“I usually make onion pakoras each Chanukah [as] my mom made them year-round, but it’s my own tradition and adaptation for the holiday,” she says. “They do fly off the tray before making it to the table.”
Another latke-adjacent food reminiscent of the holiday is vada pav, a common street snack in Bombay and elsewhere; it’s a moreish deep-fried potato ball that’s sandwiched between what looks like a dinner roll. It’s not unique to Indian Jewish communities, but is rather in keeping with the deep-fried theme, with oil being central to Hanukkah symbolism.
These vadas actually aren’t terribly unlike aloo makala, which is a deep-fried snack of sliced potatoes. Their very name is evidence of cultural fusion. Aloo means "potato" in Hindi, and makala means "fried" in Arabic, Rahel Musleah explains. “You can always tell how good a cook is by the aloo makala.”
Musleah identifies as a member of the Baghdadi Indian Jewish community—of which aloo makala is distinctive—and was born in Calcutta. She immigrated to the United States as a child. Today, she’s a Columbia University-educated journalist and educator who leads historical tours to India through her company, Explore Jewish India.
“Calcutta is also known for its sweets, and we always had Indian sweets. Growing up, I didn’t know which dish was Indian and which was Baghdadi,” she says, pointing to the gastronomic fluency between traditions.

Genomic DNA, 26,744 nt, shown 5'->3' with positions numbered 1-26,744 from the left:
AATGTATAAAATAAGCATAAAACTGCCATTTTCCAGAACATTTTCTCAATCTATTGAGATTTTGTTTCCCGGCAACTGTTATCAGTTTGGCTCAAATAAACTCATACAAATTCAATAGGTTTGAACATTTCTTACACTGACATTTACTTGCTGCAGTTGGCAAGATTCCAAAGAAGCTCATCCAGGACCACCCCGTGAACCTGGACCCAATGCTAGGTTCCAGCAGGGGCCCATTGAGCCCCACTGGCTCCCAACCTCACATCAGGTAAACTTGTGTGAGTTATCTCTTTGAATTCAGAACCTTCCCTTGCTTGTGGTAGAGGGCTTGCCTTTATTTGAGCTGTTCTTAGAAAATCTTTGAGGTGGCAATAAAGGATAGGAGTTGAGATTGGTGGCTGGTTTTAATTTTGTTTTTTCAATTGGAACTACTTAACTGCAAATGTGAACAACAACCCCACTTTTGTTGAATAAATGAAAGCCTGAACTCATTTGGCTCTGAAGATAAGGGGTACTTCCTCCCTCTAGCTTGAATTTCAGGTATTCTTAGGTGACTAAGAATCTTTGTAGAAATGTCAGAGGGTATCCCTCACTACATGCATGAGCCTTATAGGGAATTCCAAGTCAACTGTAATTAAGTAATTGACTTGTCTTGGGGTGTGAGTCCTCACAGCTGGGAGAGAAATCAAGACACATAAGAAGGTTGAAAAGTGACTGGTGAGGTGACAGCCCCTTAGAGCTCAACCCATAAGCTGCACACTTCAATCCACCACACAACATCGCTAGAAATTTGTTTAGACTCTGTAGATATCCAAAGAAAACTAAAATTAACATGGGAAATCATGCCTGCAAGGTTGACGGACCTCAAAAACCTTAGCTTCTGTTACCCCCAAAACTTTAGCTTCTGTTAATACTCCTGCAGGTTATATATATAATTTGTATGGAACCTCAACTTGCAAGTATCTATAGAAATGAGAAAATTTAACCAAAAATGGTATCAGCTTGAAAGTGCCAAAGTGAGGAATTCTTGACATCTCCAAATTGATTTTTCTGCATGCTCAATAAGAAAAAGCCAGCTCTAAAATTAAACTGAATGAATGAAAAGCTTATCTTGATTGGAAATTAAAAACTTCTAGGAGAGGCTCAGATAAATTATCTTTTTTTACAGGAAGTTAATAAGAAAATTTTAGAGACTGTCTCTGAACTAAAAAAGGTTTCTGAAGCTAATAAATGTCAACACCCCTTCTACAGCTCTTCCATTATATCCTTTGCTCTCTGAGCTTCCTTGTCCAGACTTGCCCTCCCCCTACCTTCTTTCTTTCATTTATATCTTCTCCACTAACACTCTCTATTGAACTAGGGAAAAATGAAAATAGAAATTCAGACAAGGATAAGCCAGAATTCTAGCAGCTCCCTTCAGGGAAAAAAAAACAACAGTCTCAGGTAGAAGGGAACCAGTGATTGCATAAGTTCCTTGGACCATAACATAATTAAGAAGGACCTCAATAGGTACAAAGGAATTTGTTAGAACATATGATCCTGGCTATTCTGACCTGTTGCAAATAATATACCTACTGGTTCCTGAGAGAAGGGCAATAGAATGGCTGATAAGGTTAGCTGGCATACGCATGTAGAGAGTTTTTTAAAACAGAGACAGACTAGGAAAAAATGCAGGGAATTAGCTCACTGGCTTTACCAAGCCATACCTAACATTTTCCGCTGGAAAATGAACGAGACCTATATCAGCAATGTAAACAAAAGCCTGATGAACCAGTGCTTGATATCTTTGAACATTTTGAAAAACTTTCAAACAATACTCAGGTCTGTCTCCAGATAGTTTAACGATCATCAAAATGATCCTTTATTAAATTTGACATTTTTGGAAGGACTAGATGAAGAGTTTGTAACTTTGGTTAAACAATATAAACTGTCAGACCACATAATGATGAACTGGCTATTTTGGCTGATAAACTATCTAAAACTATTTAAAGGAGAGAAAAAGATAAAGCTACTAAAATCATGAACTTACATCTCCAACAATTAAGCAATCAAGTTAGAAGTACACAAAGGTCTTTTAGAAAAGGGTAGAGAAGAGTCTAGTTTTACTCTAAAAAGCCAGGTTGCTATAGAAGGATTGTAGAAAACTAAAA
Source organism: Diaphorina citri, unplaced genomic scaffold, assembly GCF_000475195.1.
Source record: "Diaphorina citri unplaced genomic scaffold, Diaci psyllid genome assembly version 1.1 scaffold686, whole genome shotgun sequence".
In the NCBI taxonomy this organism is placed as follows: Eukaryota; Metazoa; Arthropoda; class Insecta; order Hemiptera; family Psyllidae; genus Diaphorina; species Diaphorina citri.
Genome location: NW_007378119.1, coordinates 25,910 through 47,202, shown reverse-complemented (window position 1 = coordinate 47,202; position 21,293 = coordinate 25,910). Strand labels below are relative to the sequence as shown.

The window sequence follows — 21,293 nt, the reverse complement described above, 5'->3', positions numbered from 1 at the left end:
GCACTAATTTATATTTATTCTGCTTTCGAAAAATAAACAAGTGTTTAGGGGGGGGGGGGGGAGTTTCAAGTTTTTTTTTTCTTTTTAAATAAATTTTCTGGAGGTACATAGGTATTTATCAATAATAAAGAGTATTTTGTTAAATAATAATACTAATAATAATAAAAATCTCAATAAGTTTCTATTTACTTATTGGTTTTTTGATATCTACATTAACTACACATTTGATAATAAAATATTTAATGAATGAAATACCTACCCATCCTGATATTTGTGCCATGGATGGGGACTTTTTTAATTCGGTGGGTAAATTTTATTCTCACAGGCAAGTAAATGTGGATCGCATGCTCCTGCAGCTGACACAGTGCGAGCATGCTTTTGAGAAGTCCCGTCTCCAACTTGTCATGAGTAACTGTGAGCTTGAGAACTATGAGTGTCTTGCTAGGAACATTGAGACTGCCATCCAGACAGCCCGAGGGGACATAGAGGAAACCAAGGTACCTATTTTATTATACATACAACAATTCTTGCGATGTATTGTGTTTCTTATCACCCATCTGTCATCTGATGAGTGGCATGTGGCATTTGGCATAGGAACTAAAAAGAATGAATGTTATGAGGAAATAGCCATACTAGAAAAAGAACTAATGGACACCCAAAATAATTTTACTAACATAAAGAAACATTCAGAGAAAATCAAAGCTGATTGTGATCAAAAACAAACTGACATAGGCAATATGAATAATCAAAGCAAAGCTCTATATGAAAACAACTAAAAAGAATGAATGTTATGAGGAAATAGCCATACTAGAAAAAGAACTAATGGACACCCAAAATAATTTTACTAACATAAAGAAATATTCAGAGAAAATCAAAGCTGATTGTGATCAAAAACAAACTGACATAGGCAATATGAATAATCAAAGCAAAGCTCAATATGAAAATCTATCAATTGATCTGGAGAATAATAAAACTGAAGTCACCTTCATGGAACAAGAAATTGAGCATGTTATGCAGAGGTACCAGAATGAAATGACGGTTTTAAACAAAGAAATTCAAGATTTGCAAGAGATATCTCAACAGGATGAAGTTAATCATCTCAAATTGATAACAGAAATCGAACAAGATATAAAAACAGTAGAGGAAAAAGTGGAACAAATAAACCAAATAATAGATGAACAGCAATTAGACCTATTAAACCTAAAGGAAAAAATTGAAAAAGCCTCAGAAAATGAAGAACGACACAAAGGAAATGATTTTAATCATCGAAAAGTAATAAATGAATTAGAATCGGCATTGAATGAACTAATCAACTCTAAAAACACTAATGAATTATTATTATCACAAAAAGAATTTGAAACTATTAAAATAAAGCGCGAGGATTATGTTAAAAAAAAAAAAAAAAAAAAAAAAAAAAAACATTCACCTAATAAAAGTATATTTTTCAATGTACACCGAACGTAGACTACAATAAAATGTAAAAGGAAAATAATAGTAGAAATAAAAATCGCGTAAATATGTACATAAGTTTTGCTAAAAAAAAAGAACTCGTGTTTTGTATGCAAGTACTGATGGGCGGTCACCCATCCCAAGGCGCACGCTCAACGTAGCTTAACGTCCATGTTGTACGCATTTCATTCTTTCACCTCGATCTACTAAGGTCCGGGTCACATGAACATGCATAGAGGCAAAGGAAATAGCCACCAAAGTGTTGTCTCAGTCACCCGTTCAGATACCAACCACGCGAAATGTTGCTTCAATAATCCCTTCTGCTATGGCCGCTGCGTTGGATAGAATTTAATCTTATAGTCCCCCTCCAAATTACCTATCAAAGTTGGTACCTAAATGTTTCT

Baghdadi Jews also have a version of cholent, the traditional Eastern European stew made for Shabbat. More spice-laden than its Ashkenazi counterparts, Baghdadi hamin features chicken (instead of beef), and rice that’s developed a crust on the bottom. “I don’t cook it myself because I’m a vegetarian, but that’s at the synagogue in Bombay,” Musleah says.
Interestingly, she points out that this dish and other Jewish ones are actually often cooked by Muslims—in further testament to India’s coexisting multiplicities. “Usually Muslims are already familiar with certain laws of kashrut or halal,” she says, and this facilitates their work in domestic kitchens. “Most Indian synagogues have Muslim caretakers, and they’re fiercely protective of the synagogue.”
Musleah states that Indian Jews have historically been shielded from much of the anti-semitism that other communities in the diaspora have experienced; and yet, they’ve not necessarily been isolated within their communities, either. “There was a vibrant [Jewish community] in India that contributed in many ways to the cultural and social fabric of Indian life,” she says. “Everything from art to politics, and on our tours, we see Jewish influences where we might not expect to see them.”
Although this article uses food as a lens to approach the complexities of Judaism in India—and its celebration Hanukkah—that angle is, admittedly, narrow. And for Musleah, it’s not even about the food these days. She’s never been a fan of cooking large Hanukkah spreads, especially as her kids have gotten older (and considering it's a pretty minor holiday). But the other traditions, she loves.
“Hanukkah is a time to celebrate religious freedom, and India provided that religious freedom to Jews from throughout the world, and that is something that is really really important to me,” she says. “There’s a certain psalm that we say after we light the Hanukiah, and there’s a line that says ‘God has turned my mourning into joy.’ Those words never fail to give me goosebumps.”